Davis admitted that Robinson's very constancy made his passing seem impossible.

"You can never prepare for an occasion of this type," said Davis, who later became a business leader in California. "We are witnessing a legend passing on, but his spirit will be with us forever."

U.S. Sen. Mary Landrieu announced a proclamation recognizing Robinson's accomplishments and presented the former coach's family with a flag that flew over the Senate during the body's deliberations.

Wednesday's event included comments from GSU President Horace Judson; Secretary of State Jay Dardenne; Grambling Mayor Martha Andrus; Robinson biographer Richard Lapchick; civil rights leader the Rev. Jesse Jackson, and former Grambling president Joseph Johnson and Shreveport pastor E.E. Jones, both of whom also played for Robinson.

"As we say goodbye to Coach Robinson, I know God is saying hello," said Joiner, now an assistant coach with the Kansas City Chiefs.

Williams revealed that he and Brown — an assistant with the Oakland Raiders, where he played pro ball — had a side bet on who would cry first. Williams won, but only because he spoke last.

"I loved the man," Brown said, then moved away from the podium to compose himself. He pointed at Williams and nodded, before continuing.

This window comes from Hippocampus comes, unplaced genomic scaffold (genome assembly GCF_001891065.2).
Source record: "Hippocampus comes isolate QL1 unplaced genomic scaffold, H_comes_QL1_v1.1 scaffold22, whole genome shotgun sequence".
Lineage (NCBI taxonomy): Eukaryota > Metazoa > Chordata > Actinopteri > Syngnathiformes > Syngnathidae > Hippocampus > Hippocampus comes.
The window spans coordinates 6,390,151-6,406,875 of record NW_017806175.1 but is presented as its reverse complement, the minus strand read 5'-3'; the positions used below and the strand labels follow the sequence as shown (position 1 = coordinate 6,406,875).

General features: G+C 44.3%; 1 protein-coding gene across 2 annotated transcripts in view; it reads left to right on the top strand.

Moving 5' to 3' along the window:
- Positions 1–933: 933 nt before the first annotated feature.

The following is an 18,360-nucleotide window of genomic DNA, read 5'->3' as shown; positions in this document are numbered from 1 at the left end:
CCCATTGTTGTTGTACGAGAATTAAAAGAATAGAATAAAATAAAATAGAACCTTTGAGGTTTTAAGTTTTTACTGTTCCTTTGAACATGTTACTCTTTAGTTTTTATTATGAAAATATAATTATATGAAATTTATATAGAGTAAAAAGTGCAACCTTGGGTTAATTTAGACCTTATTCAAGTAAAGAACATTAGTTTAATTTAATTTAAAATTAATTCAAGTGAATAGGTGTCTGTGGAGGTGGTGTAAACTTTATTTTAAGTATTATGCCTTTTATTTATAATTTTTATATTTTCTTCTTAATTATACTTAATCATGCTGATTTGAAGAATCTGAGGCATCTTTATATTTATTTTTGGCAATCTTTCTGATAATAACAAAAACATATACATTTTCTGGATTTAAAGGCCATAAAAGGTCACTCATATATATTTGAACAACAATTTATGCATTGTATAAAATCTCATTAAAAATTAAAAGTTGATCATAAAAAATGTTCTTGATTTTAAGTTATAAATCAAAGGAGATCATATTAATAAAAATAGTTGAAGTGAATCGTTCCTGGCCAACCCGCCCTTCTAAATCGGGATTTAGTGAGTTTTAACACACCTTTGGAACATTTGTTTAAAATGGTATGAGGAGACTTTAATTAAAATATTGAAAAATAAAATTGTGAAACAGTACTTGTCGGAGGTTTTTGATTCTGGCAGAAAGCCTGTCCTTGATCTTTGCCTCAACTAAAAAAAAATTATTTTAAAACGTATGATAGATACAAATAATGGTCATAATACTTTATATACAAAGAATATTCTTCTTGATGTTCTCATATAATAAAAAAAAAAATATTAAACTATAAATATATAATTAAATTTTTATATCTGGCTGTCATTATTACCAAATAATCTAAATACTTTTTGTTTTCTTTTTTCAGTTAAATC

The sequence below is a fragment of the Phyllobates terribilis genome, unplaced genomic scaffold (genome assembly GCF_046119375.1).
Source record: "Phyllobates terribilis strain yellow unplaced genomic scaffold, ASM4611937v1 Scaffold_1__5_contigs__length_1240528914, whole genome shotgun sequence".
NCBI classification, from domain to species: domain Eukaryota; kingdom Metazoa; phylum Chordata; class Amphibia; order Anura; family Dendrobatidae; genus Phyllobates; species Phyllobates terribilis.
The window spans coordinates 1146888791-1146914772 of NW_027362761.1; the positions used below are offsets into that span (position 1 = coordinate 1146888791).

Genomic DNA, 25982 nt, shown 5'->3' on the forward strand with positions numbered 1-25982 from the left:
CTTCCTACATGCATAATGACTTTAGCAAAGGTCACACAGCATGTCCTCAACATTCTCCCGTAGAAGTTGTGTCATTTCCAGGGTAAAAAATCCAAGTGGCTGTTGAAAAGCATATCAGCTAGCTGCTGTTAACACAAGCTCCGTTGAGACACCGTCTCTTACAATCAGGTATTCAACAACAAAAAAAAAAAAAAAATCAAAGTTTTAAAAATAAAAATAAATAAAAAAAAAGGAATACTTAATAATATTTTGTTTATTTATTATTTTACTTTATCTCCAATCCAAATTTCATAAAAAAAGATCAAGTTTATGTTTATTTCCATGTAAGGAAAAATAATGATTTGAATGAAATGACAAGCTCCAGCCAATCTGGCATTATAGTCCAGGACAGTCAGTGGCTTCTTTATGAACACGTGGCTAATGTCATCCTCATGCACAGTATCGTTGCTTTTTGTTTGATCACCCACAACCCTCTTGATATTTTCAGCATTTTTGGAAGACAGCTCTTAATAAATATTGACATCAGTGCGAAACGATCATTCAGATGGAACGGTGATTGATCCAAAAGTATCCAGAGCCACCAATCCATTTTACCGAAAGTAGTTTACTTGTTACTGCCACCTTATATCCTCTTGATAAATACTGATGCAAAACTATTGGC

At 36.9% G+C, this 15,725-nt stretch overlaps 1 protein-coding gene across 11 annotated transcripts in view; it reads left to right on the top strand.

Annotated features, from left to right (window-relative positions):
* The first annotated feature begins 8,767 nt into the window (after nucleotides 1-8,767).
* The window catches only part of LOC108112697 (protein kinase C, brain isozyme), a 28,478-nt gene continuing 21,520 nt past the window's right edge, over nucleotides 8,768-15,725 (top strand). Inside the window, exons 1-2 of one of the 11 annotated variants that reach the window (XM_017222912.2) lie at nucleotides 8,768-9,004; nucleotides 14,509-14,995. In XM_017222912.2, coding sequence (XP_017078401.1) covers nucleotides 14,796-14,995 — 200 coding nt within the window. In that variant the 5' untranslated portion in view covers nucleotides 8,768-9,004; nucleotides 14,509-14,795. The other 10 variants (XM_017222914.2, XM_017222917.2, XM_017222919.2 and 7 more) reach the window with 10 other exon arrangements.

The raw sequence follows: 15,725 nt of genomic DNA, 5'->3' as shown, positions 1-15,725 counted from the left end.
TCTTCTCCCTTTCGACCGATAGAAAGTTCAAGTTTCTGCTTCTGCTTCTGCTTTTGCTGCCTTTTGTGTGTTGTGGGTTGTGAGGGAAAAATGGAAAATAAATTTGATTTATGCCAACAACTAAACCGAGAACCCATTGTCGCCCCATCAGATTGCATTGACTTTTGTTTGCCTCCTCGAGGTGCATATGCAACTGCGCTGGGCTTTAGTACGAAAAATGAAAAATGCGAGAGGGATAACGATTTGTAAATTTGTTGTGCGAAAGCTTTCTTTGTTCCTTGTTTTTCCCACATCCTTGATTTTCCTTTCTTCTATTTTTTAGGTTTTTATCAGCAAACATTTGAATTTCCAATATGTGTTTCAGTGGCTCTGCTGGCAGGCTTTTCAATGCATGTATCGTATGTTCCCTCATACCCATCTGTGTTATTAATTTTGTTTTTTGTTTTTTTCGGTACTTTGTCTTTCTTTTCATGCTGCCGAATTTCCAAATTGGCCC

Brown said he had been overcome when his gaze fell on Doris, Eddie Robinson's wife of more than 65 years.

"Thank you for letting Coach Robinson be a part of our lives," Brown told Doris Robinson, finally.

Williams cut his own message short as he again was brought to the verge of tears.

"Coach used to say that the first to cry was a sissy," Williams said. "I've been a sissy all week."

Harris, a Monroe native, brought the crowd out of its solemn mood by remembering some of Robinson's best-known lines, comments that many of the players around him then echoed word for word.

"Coach always said he wanted a piece of us," Harris said. "Today we are all better for having a piece of him."

The Robinson family had asked that donations be made to the long-delayed Eddie Robinson Museum effort in lieu of flowers.

"I stayed with him until the last," said Wilbert Ellis, a close friend and former GSU baseball coach, as he too fought back emotion. "He was a great man, who stood for great things. He loved dear old Grambling."

Robinson's memorial was the first event to be held at Grambling's newly constructed Assembly Center, a project first envisioned when Johnson was president of the school in the late 1970s. Flags in front of the new building flew at half-staff in honor of Robinson.

"This facility will forever be a special place," said Judson, "a consecrated place."

Robinson family friend George Steinbrenner, owner of the New York Yankees, couldn't attend, but sent a representative in his place. Singer Mary Griffin, a Grambling product, performed, as did the GSU choir and its Tiger Marching Band.